Cookies versus clams: clashing tracking technologies and online privacy

Andreas Kuehn (PhD student and Fulbright Scholar, based at the School of Information Studies, Syracuse University, Syracuse, NY, USA)


ISSN: 1463-6697

Publication date: 23 September 2013



This article compares the use of deep packet inspection (DPI) technology to the use of cookies for online behavioral advertising (OBA), in the form of two competing paradigms. It seeks to explain why DPI was eliminated as a viable option due to political and regulatory reactions whereas cookies technology was not, even though it raises some of the same privacy issues.


The paradigms draw from two-sided market theory to conceptualize OBA. Empirical case studies, NebuAd's DPI platform and Facebook's Beacon program, substantiate the paradigms with insights into the controversies on behavioral tracking between 2006 and 2009 in the USA. The case studies are based on document analyses and interviews.


Comparing the two cases from a technological, economic, and institutional perspective, the article argues that both paradigms were equally privacy intrusive. Thus, it rejects the generally held view that privacy issues can explain the outcome of the battle. Politics and regulatory legacy tilted the playing field towards the cookies paradigm, impeding a competing technology.


Shifting the narrative away from privacy to competing tracking paradigms and their specific actors sheds light on the political and the regulatory rationales that were not considered in previous research on OBA. Particularly, setting forth institutional aspects on OBA – and DPI in general – the case studies provide much needed empirical analysis to reassess tracking technologies and policy outcomes.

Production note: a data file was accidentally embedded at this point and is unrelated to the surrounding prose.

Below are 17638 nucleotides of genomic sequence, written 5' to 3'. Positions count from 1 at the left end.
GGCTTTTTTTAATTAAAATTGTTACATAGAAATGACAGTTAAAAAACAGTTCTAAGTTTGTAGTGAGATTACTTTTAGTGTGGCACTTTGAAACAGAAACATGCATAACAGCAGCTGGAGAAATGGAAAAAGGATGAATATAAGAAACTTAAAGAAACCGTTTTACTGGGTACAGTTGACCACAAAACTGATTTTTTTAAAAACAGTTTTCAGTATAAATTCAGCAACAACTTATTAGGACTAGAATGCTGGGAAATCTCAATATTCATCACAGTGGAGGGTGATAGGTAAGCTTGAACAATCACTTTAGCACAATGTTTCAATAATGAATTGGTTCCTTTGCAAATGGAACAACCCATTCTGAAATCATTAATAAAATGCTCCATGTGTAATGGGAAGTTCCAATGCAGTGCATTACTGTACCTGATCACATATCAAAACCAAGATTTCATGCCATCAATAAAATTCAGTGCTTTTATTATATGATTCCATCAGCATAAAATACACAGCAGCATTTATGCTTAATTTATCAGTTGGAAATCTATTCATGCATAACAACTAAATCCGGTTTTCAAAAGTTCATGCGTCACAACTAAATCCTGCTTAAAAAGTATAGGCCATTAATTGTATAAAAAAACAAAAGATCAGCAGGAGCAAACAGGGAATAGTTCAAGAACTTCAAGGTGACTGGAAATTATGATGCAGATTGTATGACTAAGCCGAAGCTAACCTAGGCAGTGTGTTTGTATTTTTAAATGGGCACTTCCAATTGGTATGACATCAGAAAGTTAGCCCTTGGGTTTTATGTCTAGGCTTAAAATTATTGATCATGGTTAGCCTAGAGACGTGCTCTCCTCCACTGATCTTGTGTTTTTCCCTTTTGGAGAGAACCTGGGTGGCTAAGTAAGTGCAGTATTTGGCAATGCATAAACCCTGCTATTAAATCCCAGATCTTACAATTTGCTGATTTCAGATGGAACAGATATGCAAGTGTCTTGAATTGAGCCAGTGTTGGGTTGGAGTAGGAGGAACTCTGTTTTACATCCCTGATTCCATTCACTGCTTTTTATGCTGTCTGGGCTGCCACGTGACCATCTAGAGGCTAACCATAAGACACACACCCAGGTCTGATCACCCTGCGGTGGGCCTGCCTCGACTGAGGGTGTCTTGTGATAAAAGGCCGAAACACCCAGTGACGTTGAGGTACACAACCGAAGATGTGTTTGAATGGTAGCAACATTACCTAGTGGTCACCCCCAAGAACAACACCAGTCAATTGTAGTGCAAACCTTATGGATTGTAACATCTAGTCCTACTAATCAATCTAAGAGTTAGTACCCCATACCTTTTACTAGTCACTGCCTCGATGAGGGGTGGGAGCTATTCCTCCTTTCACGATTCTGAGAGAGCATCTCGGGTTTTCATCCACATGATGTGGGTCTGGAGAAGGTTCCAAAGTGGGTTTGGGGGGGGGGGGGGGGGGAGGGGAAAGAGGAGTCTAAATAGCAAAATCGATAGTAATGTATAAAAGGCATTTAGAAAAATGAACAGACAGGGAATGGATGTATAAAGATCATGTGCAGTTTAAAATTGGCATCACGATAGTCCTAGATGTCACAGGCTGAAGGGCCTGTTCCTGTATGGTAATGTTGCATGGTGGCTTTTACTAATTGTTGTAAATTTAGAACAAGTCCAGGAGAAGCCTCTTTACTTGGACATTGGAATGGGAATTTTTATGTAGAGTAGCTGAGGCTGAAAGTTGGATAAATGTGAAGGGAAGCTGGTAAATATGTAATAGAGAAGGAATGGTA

This article is part of a larger research project, “Deep Packet Inspection and the Governance of the Internet”, funded by the United States National Science Foundation, Social, Behavioral and Economic Sciences, Award SES-1026916. The author would like to thank Milton Mueller for his guidance and insightful discussions, and Leo Van Audenhove, Frederik Zuiderveen Borgesius, and Stephanie Santoso for their valuable comments. Received 1 April 2013 Revised 10 July 2013 Accepted 11 July 2013


Kuehn, A. (2013), "Cookies versus clams: clashing tracking technologies and online privacy", info, Vol. 15 No. 6, pp. 19-31.



Emerald Group Publishing Limited

Copyright © 2013, Emerald Group Publishing Limited

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